Here's what our family does. We implemented a hands clasped together prayer posture (with fingers pointed to heaven!) years before joining a parish that holds hands during the Our Father. I appreciate your relaxed attitude, Sister, but I thought I'd mention that an advantage of keeping one's hands clasped in prayer is that the attention can then be on God, and not on how tightly your kid brother is squeezing your hand and other such shenanigans. Because others see us pray this way at every Mass, I seriously doubt anyone is offended that we don't hold hands with them. We try to keep this prayer posture throughout all the prayers of the Mass. It works for us and has given me much peace during the liturgy.
Sorry that I posted this under another comment section; I meant to post it here.

Anonymous said...

Sorry Irish, the Vatican's own study showed that 81% of the "child abuse" cases were instances of homosexual predator priests seducing teen and pre-teen boys.

In the old days young men were promptly booted out of the Seminary if they were suspected of being homosexual. All this changed after Vatican II. In the 1970's and '80's, when it became evident that homosexual predator priests were on the prowl, the Liberal Bishops didn't want to get rid of them.

In restrospect the Boy Scouts showed much more wisdom than the Catholic Bishops in preventing the desecration of their organization by horny homosexuals.

Anonymous said...

Sister, I am sorry to tell you that holding hands is, according to vatican documents that I can sow you, a liturgical abuse.

Anonymous said...

Sister, in your post you mention that the church has not sent out letters about the Sign of peace, but that's not correct because in the recent Redemptionis Sacramentum it clearly states that "It is, however, appropriate that each person offer the sign of peace only those who are nearest and in a sober manner.” and later that the priest is instructed to remain in the sanctuary.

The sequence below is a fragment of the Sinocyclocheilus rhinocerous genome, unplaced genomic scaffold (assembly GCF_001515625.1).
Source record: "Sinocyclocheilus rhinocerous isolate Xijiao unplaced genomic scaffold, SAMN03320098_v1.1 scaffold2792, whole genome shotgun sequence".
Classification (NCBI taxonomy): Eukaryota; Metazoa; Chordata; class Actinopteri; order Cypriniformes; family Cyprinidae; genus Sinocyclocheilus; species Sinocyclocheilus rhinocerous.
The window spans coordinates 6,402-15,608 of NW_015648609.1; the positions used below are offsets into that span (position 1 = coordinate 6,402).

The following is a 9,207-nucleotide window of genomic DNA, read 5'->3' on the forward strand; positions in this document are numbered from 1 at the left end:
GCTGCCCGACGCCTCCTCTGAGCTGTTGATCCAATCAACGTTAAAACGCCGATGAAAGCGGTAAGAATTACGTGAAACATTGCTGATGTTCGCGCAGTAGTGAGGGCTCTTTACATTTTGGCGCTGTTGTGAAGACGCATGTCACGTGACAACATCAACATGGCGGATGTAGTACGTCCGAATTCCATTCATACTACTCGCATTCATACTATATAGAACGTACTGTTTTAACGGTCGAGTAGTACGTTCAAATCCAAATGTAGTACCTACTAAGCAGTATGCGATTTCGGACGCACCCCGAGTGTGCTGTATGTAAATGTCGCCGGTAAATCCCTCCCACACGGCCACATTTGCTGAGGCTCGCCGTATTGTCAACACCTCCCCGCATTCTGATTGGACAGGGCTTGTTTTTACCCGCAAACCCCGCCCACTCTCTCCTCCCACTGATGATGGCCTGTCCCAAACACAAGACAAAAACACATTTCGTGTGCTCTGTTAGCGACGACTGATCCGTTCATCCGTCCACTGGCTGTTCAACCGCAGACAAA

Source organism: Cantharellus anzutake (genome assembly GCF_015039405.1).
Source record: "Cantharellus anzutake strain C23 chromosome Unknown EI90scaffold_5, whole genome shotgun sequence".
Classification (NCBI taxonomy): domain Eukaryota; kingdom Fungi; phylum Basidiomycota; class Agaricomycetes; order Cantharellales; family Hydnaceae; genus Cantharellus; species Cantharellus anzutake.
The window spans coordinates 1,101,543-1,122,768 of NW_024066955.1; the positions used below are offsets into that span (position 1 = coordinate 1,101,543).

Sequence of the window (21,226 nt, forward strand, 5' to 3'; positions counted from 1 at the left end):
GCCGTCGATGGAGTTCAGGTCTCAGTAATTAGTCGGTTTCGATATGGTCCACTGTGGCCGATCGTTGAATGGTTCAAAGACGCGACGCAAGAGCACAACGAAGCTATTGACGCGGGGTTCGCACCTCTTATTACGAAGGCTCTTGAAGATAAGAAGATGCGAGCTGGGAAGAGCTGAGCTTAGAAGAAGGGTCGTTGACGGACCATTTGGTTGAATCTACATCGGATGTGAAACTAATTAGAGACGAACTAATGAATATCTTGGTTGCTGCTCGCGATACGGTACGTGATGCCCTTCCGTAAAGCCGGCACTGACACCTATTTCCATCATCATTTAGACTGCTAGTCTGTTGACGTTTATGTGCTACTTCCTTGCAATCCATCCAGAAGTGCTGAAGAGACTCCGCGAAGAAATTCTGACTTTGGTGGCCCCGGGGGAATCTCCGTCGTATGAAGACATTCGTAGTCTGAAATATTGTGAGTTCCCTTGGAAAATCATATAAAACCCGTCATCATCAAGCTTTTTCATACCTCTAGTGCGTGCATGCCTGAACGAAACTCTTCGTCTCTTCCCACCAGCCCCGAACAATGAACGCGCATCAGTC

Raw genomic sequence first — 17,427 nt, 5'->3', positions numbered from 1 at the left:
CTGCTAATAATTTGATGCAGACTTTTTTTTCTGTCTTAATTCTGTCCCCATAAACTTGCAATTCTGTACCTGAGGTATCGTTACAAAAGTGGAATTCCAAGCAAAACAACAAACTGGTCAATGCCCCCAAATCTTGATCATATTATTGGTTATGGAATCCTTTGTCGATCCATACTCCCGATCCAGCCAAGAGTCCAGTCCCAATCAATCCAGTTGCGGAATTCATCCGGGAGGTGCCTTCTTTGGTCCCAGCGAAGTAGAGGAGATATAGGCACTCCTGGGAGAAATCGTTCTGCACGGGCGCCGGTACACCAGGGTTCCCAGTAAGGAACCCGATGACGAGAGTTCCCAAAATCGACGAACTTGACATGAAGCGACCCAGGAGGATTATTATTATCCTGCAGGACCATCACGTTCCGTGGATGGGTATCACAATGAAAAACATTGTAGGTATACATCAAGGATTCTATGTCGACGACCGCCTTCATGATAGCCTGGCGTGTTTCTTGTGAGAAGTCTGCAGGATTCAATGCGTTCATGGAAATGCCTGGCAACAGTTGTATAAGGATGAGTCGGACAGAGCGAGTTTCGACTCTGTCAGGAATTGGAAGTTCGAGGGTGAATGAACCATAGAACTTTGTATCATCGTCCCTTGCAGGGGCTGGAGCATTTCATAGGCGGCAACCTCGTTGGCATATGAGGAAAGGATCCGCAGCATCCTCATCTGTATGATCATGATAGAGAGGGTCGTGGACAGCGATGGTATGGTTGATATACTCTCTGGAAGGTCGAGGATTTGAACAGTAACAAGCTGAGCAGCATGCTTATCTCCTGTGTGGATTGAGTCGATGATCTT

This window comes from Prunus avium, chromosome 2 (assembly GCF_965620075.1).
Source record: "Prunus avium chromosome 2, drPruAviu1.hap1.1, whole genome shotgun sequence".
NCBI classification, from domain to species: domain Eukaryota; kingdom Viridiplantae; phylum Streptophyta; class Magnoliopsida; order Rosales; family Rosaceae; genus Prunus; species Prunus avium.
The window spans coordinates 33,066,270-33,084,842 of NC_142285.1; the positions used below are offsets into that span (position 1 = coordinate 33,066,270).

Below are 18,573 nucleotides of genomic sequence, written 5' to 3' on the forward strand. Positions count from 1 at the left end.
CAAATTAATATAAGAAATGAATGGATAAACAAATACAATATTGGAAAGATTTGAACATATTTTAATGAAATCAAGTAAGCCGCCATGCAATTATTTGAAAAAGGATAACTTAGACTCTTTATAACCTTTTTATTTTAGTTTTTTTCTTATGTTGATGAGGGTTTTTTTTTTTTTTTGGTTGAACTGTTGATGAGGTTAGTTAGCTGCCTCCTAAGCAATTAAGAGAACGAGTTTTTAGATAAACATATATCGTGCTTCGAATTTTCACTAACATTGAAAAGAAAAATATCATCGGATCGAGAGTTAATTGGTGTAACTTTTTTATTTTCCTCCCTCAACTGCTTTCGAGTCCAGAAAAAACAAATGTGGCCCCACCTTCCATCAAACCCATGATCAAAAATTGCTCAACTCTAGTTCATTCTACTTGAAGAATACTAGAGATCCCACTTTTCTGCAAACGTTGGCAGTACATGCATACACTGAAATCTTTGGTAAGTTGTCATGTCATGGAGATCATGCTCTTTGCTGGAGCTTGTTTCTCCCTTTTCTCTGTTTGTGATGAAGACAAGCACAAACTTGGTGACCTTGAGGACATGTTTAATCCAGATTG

I think it boils down to don't leave your seat, cross the isle or jump pews to do, just those next to you, I don't have any axe to grind, if fact I once saw a sign of peace that was truly wonderful but that's another story. Just though I'd add my 2c to the debate.

Dymphna said...

Well I'll be honest and I won't whine about charity.. I go to the 5 PM vigil Mass because I am lazy. I hate getting up early and I don't dare go to the later in the day Masses because they are : the dreaded family Mass--screaming kids, flying cheerios and squished vienna sausages, the contemporary Mass-- an old goat on a guitar and goofy music, the Spanish Mass-- fine in a pinch and I find that they actually seem to be more serious about Mass than the white Americans.

Anonymous said...

SMM, I'm happy to read that there is no shortage of opinions out there. What a great vehicle for sharing thoughts and information. I drop in anytime I'm looking for a catholic discussion group...
Have a great day, everyone!
Barbara from Indiana

Anonymous said...

I never give a family struggling with little ones during Mass a dirty look. I raised 5 of my own. I know the ropes. I just don't need to deal with that anymore, so why would I subject myself to that distraction? I have a hard enough time keeping myself on task when it's quiet!

xXincinerateXx said...

May I have permission to use the picture of the two people dancing?